Document 548

The Fower Quarters: 03 - A Gey Dour Bitch

Author(s): Sheena Blackhall

Copyright holder(s): Sheena Blackhall


The stert o aa ma warssles wi the warld was fan we gaed me North Gellan in the pairish o Coull, I wad hae bin five year auld. Ma grannie, Lizzie, winted tae veesit her cousin Peter Middleton, the fairmer o the placie. We sat aff ae Sabbath efterneen at the back eyn o October fin the birks at the roadsides war a hingin haar o yalla. Restless birdies flichtered frae the trees in black bourachies like swairms o bees ettlin tae flee the cauld and the shortenin days o a nor-east winter, an the derk clouds scudded ben the lift like flocks o driven yowes.

As we cam roon by the Loch o Abyne, far the wids war dreepin dreich an sterk an chitterin, faither cam oot wi a twa-three lines o poetry:

"It's dowie in the hint o hairst, at the way-gyang o the swalla
Fin the wind growes cauld, an the burn grows bauld
An the woods are hingin yalla."

Fyles he fussled; fyles he recited verses; fyles he telt stories o oor forebears an the like, fur he'd a braw notion o history, hid ma faither, tho the antrin leaf frae his buik o local lear wis a thocht agley. Twis years later that I fun oot that Rob Roy's cave in the Burn o Vat, wis nae ava the hidey-hole o yon great Heilan cateran bit wis the howf o anither MacGregor aathegither, a chiel caad Gilderoy, fa wis as nesty an bluidthirsty as Rob Roy hissel iver wis. Gilderoy herriet Cromar at his will frae the weet, dreepin waas o yon cave an on ae day o feastin thereaboots, fin a local fairmer wis waddit tae his sweethairt, he rade oot wis his rag-tag o reivers tae spulzie the hale place.

"Culblean wis brunt, Cromar wis herriet;
Oh, dowie's the day John Tam wis merriet!"

They catched Gilderoy at the hinnereyn an raxxed his theivin thrapple fur him doon in Embro in 1658.

Onywye, I wis that taen wi Rob Roy fin I wis a littlin, haein stood (as I thocht) in his verra ain cave an breathed his verra ain air, that I deaved Faither till he made me a timmer claymore an targ. Wi yon I wad terrorise the hale o Albert Terrace In Aiberdeen, tho neen o the neebors' bairns kent twa wirds o the oaths that cam ooto ma moo, for they war aa southren-spukken an kent nae Doric - jist as weel tae, fur they war gey genteel an wad hae bin fair scunnered that a bairnie cud ken sic coorse spikk. Bit I hae steppit aside frae the main rug o ma story, yon veesit tae North Gellan.

We turned richt bi the Abyne-Tarlan crossroads, past the dyke that Faither sat on as a bairn, waggin his haun wi the lave o the clachan as his aulder cousins mairched aff tae the Great War; syne we gaed alangside Abyne Castle, wi the reefs o the Mains fairm aboon the teem rigs fulled wi blawn beech leaves.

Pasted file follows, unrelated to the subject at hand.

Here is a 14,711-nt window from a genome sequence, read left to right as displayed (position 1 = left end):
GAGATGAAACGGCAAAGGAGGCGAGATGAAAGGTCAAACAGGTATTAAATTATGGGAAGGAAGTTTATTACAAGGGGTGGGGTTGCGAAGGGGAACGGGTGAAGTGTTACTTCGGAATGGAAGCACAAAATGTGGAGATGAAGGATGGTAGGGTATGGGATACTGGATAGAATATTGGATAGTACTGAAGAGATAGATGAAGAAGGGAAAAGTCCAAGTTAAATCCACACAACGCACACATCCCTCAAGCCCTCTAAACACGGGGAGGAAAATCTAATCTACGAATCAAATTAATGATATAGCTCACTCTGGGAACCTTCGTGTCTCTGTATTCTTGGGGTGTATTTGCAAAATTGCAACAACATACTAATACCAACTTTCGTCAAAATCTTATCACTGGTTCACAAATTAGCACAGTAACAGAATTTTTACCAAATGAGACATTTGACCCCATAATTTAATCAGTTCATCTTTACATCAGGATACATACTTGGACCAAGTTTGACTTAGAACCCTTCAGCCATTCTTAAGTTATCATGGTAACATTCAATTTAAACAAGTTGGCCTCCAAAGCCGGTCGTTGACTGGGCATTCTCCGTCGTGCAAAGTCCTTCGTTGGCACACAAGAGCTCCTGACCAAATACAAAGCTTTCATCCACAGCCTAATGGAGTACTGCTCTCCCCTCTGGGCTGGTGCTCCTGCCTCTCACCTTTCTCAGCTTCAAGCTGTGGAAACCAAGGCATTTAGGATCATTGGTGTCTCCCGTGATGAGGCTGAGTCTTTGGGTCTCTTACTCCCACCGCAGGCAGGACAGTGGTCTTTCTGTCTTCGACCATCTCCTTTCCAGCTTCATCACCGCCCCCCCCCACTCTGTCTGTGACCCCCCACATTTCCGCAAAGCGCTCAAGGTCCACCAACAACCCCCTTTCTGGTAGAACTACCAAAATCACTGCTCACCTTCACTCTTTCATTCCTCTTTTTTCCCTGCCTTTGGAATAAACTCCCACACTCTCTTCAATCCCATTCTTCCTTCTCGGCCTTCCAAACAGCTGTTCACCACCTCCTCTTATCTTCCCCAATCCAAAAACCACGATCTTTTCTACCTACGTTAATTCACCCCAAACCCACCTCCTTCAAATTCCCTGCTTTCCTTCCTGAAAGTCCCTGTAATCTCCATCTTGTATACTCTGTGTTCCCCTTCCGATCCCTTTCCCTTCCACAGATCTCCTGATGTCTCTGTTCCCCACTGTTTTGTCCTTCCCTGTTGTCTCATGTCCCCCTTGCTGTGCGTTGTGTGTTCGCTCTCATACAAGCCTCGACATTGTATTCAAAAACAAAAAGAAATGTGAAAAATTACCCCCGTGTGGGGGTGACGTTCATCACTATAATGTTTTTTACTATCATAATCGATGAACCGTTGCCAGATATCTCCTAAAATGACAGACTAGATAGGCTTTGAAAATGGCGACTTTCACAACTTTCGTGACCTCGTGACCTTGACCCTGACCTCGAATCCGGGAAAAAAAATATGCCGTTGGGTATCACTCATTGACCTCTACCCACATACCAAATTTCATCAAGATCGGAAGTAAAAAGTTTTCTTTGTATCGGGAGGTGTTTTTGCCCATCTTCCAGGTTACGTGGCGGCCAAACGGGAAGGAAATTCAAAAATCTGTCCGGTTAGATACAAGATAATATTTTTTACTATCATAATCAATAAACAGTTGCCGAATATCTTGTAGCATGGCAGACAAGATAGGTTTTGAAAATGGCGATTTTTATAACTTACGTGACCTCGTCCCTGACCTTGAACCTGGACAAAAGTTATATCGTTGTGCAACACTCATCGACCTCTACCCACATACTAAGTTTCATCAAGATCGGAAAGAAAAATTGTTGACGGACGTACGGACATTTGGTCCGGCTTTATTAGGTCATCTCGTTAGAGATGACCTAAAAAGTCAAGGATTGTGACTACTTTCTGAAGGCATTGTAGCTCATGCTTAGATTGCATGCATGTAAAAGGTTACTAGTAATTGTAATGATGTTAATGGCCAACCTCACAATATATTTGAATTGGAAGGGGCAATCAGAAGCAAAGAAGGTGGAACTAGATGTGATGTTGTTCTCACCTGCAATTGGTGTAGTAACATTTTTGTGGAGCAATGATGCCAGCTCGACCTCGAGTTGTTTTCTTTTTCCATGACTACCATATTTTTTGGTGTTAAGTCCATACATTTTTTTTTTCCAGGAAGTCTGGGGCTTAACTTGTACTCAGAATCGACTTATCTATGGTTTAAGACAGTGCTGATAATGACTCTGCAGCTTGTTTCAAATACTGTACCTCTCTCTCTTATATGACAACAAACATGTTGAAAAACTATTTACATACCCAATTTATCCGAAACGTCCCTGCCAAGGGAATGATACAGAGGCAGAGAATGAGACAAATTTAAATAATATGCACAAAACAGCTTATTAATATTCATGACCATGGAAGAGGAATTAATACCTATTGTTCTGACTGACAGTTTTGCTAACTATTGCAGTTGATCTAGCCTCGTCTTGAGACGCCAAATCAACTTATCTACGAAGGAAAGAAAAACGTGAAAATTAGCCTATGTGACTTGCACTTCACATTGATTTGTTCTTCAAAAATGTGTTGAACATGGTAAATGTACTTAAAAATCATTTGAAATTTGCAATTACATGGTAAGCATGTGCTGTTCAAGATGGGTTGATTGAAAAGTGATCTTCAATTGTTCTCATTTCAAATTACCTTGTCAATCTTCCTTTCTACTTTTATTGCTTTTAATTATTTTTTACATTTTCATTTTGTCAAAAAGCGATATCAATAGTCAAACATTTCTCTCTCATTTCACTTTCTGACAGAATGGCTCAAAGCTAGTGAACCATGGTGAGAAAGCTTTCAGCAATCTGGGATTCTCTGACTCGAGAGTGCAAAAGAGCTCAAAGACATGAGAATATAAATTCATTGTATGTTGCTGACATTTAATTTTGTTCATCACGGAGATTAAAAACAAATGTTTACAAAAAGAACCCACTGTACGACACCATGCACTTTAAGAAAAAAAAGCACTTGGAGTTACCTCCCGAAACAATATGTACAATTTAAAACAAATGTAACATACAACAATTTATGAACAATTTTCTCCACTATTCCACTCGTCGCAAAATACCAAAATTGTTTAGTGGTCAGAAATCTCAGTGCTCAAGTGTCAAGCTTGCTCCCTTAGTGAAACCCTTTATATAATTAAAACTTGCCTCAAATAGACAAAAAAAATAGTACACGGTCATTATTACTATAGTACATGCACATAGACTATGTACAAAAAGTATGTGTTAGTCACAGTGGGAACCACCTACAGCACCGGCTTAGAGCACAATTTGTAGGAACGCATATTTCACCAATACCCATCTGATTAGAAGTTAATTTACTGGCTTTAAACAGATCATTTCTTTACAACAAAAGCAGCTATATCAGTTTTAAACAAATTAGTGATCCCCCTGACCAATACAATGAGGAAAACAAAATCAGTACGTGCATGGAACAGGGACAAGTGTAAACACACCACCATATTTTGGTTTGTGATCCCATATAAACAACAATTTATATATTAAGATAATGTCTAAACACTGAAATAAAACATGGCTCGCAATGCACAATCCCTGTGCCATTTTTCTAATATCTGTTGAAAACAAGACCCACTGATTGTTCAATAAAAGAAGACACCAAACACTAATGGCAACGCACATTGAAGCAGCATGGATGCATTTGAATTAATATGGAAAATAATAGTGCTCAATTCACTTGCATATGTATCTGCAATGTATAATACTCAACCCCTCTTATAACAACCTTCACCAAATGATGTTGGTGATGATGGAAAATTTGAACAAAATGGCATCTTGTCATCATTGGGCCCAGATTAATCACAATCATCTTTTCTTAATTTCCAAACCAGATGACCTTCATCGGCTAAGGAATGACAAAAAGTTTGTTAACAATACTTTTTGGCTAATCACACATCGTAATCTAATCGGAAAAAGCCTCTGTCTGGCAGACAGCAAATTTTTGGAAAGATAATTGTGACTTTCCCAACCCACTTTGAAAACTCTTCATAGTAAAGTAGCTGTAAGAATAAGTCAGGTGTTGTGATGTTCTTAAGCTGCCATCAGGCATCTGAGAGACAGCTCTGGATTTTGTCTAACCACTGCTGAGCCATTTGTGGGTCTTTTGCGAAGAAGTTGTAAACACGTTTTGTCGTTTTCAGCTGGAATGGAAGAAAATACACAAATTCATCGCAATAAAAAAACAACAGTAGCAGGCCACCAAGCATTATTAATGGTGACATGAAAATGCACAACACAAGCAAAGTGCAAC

"I wis born there, lassie," Faither telt me, "an on that very December nicht there wis an almichty storm. There wis teemin rain an thunner an lichtnin aa roun the hills. Man, twis bricht as daylicht ower Mortlach, wi the storm at its heicht an booin the beech trees like strae! Weel, yer grannie wis sittin bi the fire wi me at her breist aa happit in a shawlie, fin there wis ae great knell, an a streak o lichtnin cam straucht doon the lum an missed the baith o us bi a fusker! Mither wis reeted tae the ingle, fair terrifeed, grippin me ticht, ye ken. Syne the lichtnin struck the door wi another swack an vanished. Aabody roon aboot in the clachan said twis sent as a sign".

"A sign o fit, Da?" I speired, ma twa een as big as ashets.

"A shair sign," gurred Mither, "that we'll be ower late fur wir fly cup if yer faither disna stop his bletherin an drive a bittie faister." Mither wis as doon-pittin as a weet dishcloot on a pluffert o floor. Sae we held on up the road a twa-three meenits - bit Faither cudna help hissel (fur ilkie weel-kent park held a tale fur him) an the car slawed doon again.

"Thon bi the left's far we set fire tae the cuddy," quo he. I wis fair dumfoonert, ma mind's ee seein a puir cuddy up tae its oxters in kinnlin fur a cuddy bonfire.

"Aye weel, the tinkies eesed tae graze their shelts on oor craft grun at the time o the Games," Faither gaed on. "An as aften as no they cudna pye. Sae ma faither jist keep it ane o their cuddies back fin they gied awa, as lawful dues fur the girse their beasts hid etten".

"Quite richt anna," cuttit in Grannie frae ahin.

"Onywye," said Faither, warmin tae his tale, "ae Games wikk, ane o the cuddies wad neither boo nur bend. Twadna move ae fit. I laid intil its dowp wi a bittie birk bit it wis a damned thrawn cuddy yon, a richt coorse, thrawn kinno a cuddy wi a mynd o its ain. Weel, I wisna gaun tae let nae cuddy get the better o me, wis I?"

"Fit did ye dee, Da?" I speired.

"I jist cuttit a buss o jobby gorse and stappit it up aneth its tail. Weel, it didna like yon, the cuddy, twis sair jobbit. An the sairer twis jobbit, the mair it pued doon its tail, an drave the stobs farrer inno its dowp. Bit it wis a gey .thrawn cuddy, ye see, an neen ower bricht, sae still it didna shift. 'Ye'll nae get the better o me, ma lad', says I, an syne I gaithered kinnlin frae the wids, biggit a wee fickle under the hairy kyte o the cuddy, an set it alicht. Yon beast tuik atf like the haimmers o hell, an didna stop rinnin till it reached the ither side o Tarland. An yon wis richt handy, fur that's jist far I wintit tae be masel, at the Heid o the Slack."

"Fit wye did ye ettle tae be at the Heid o the Slack, Da?"